Each year on March 25th, Lord of the Rings fans come together to celebrate Tolkien Reading Day—and the destruction of the One Ring.
Typically, the holiday is marked by reading some of Tolkien's own books. But how should you honor the occasion if you just finished The Silmarillion, or a friend still has your copy of The Fall of Gondolin?
This year, we’ve decided to celebrate by putting together a list of books that reveal more about J.R.R. Tolkien himself as well as his works.
Meticulously researched, these books provide an in-depth look at Tolkien and the various influences that shaped the world of The Lord of the Rings, from his experiences in World War I to his life-long love of myths and legends. Here are nine books to read for Tolkien Reading Day.
Fantasy scholar Tom Shippey’s J. R. R. Tolkien: Author of the Century is considered an indispensable companion to Tolkien’s works.
Shippey approaches Tolkien from an academic perspective, examining how The Lord of the Rings, The Hobbit, and The Silmarillion reflect the core tenets of myth-making. Although the book has enough information to fill a college course, it remains a remarkably accessible read. Throughout his analysis Shippey never loses sight of the man himself, connecting everything back to Tolkien, his life, and his beliefs.
The Illustrated World of Tolkien
All things Tolkien come to life in this illustrated guide to his works. David Day’s illustrations are in full color and will immerse readers into the world of Middle-earth. The book also comes equipped with a handy index section.
Tolkien and the Great War
During the First World War, J. R. R. Tolkien graduated from Oxford University and then became a signal officer in the British army. He lost two of his close friends from Oxford during the infamously bloody Battle of the Somme.
It was also during this time period that he began building a fictional fantasy world that would eventually become Middle-earth. Using Tolkien’s personal writings from the war years, John Garth examines the impact World War I had on Tolkien’s writings.
An Atlas of Tolkien
The world of Middle-earth is a big one, and this atlas is the perfect guide to the expansive setting.
Consult this volume and its full-color maps if you want to know exactly where the characters are while on their fantastical journeys.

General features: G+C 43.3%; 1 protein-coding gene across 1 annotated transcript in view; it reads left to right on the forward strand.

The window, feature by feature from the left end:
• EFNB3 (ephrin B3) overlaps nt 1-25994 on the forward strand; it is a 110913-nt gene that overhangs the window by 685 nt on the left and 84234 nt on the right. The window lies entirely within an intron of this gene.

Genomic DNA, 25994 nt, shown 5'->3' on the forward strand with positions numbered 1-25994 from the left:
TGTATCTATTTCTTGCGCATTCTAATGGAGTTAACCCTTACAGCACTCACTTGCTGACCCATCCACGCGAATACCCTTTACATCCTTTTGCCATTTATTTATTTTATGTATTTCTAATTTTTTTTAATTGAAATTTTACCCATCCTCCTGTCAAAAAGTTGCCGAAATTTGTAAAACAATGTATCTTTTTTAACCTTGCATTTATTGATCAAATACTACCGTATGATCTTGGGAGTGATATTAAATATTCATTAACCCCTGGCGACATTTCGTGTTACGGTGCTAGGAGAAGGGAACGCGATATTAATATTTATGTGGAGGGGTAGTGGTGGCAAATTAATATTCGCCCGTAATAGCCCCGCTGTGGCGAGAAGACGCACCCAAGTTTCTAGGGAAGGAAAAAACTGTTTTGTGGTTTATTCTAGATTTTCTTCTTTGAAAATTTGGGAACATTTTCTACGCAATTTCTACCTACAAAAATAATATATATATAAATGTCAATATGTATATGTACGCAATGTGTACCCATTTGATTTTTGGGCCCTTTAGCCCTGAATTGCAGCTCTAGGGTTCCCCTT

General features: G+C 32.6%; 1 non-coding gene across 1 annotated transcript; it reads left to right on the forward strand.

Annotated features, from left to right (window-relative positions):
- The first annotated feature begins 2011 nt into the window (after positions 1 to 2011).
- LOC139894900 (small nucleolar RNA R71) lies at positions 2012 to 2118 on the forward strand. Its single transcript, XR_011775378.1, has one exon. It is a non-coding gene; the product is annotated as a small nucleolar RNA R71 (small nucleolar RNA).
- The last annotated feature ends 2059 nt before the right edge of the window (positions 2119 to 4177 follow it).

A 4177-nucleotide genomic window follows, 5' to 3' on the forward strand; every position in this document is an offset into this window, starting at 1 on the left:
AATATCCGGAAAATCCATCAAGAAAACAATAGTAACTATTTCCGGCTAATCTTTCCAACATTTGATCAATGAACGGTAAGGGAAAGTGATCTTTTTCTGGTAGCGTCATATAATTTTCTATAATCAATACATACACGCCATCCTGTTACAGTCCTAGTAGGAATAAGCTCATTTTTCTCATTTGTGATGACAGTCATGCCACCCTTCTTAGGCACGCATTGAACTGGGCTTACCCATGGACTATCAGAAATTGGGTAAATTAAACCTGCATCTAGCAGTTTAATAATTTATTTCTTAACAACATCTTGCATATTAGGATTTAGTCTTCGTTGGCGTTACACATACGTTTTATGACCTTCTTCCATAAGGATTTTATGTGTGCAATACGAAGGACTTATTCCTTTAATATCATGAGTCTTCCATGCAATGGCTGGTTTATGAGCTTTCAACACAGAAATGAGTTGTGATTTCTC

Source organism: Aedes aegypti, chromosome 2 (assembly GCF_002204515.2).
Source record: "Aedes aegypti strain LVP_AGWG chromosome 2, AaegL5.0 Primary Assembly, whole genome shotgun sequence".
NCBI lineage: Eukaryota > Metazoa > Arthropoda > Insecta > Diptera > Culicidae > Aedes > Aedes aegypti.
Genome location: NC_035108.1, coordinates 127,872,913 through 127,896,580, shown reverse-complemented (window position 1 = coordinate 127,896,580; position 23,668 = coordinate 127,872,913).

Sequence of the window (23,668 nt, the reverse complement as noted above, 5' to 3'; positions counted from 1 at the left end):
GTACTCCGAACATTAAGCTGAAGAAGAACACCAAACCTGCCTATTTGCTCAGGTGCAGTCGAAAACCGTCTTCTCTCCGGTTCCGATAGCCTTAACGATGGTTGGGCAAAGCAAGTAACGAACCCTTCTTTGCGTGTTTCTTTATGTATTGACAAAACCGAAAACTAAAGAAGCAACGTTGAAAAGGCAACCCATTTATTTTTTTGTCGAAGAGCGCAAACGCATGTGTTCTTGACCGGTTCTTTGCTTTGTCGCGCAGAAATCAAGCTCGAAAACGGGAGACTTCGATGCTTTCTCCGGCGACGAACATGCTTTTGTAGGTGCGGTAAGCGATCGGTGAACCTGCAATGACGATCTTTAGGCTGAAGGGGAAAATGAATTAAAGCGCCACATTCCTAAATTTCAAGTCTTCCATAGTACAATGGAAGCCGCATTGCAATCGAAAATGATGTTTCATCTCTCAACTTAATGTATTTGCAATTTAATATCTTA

Ents, Elves, and Eriador
This book examines Tolkien’s works through an environmental lens. Authors Matthew Dickerson and Jonathan Evans argue that Tolkien anticipated many of the key components of the modern environmental movement years before it gained traction.
They make it clear that Tolkien’s personal relationship to nature had an important impact on his writings. Many of the magical races in his books practice forms of environmental stewardship, from Hobbits, to Elves, to the Ents of Fangorn Forest.
Dickerson and Evans not only examine Tolkien’s oeuvre—from the Lord of the Rings series to his less famous works—but by comparing them to works by other leading environmentalists and activists of the 20th century.
RELATED: Lord of the Rings Characters, Ranked
An Encyclopedia of Tolkien
As the title suggests, this is an A-Z guide to every aspect of Tolkien’s fantasy worlds. Based on decades of research and complemented by 200 detailed illustrations, An Encyclopedia of Tolkien contains everything you’ve ever wanted to know about Middle-earth, from its creatures to its history.
This book also reviews some of Tolkien's inspirations, including the Nordic Volsunga saga, the epic poem the Nibelungenlied, and the Ring cycle, composer Richard Wagner’s music drama.
In this analytical reading of the Lord of the Rings books, author Patrick Curry sets out to explain what has made the series so appealing to generations of readers. To do this, he examines Tolkien’s world of Middle-earth through several lenses.
He begins with looking at society and culture in Middle-earth and how Tolkien has its many creatures come together to fight a common enemy. From there, Curry examines how the natural wilderness of Middle-earth contrasts with the barren wasteland of Mordor as a kind of commentary on the battle between nature and industrialization.
Finally, Curry discusses the spiritual aspect of life in Middle-earth. This leads him to his overall argument that what distinguishes Lord of the Rings is its inherent spirituality for a modern, secular age.
Ursula K. Le Guin herself called this work "valuable and timely."
J. R. R. Tolkien was not just a great writer, he was also a trained scholar who was well-versed in the art of language and myths. In this study, Jane Chance connects Tolkien’s stories back to the centuries-old works that inspired them.
She argues that as Tolkien drew from works like Beowulf and Gawain and the Green Knight, he crafted a new mythology that was inherently English.
The Dark Powers of Tolkien
J. R. R. Tolkien’s world is populated by many iconic heroes, but it also contains an equal amount of iconic and formidable villains. This illustrated guide not only gives readers a closer look at these famous foes but also takes an in-depth look at their genealogy and battle maneuvers.
As always, the book is complimented by author David Day’s meticulous research.
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